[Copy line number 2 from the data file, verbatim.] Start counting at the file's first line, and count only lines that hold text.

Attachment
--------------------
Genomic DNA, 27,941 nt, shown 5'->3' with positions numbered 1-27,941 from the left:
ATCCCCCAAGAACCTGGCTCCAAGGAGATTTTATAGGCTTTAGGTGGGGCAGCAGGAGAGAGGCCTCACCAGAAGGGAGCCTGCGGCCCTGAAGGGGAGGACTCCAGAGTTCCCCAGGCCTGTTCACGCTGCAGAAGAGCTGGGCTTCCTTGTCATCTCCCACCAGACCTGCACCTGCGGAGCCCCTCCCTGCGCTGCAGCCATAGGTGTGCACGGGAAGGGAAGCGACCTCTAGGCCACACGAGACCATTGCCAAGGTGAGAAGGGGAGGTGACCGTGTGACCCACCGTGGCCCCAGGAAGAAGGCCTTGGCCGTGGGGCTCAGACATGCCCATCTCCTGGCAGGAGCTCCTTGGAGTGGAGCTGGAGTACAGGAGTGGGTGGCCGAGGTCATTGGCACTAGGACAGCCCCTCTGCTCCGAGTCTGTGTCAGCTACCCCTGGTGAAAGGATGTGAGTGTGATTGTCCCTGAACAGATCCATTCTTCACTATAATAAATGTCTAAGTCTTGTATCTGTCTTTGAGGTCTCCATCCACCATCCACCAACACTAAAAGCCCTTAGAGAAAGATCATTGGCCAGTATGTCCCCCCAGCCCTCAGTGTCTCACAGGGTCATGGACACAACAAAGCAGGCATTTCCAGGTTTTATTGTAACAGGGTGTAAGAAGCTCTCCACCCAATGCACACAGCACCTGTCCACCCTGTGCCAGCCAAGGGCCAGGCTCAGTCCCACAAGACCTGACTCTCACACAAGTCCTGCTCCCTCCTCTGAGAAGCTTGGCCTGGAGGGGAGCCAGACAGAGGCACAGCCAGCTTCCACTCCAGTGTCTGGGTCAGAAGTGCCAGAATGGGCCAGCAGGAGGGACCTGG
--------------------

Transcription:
ATCCCCCAAGAACCTGGCTCCAAGGAGATTTTATAGGCTTTAGGTGGGGCAGCAGGAGAGAGGCCTCACCAGAAGGGAGCCTGCGGCCCTGAAGGGGAGGACTCCAGAGTTCCCCAGGCCTGTTCACGCTGCAGAAGAGCTGGGCTTCCTTGTCATCTCCCACCAGACCTGCACCTGCGGAGCCCCTCCCTGCGCTGCAGCCATAGGTGTGCACGGGAAGGGAAGCGACCTCTAGGCCACACGAGACCATTGCCAAGGTGAGAAGGGGAGGTGACCGTGTGACCCACCGTGGCCCCAGGAAGAAGGCCTTGGCCGTGGGGCTCAGACATGCCCATCTCCTGGCAGGAGCTCCTTGGAGTGGAGCTGGAGTACAGGAGTGGGTGGCCGAGGTCATTGGCACTAGGACAGCCCCTCTGCTCCGAGTCTGTGTCAGCTACCCCTGGTGAAAGGATGTGAGTGTGATTGTCCCTGAACAGATCCATTCTTCACTATAATAAATGTCTAAGTCTTGTATCTGTCTTTGAGGTCTCCATCCACCATCCACCAACACTAAAAGCCCTTAGAGAAAGATCATTGGCCAGTATGTCCCCCCAGCCCTCAGTGTCTCACAGGGTCATGGACACAACAAAGCAGGCATTTCCAGGTTTTATTGTAACAGGGTGTAAGAAGCTCTCCACCCAATGCACACAGCACCTGTCCACCCTGTGCCAGCCAAGGGCCAGGCTCAGTCCCACAAGACCTGACTCTCACACAAGTCCTGCTCCCTCCTCTGAGAAGCTTGGCCTGGAGGGGAGCCAGACAGAGGCACAGCCAGCTTCCACTCCAGTGTCTGGGTCAGAAGTGCCAGAATGGGCCAGCAGGAGGGACCTGG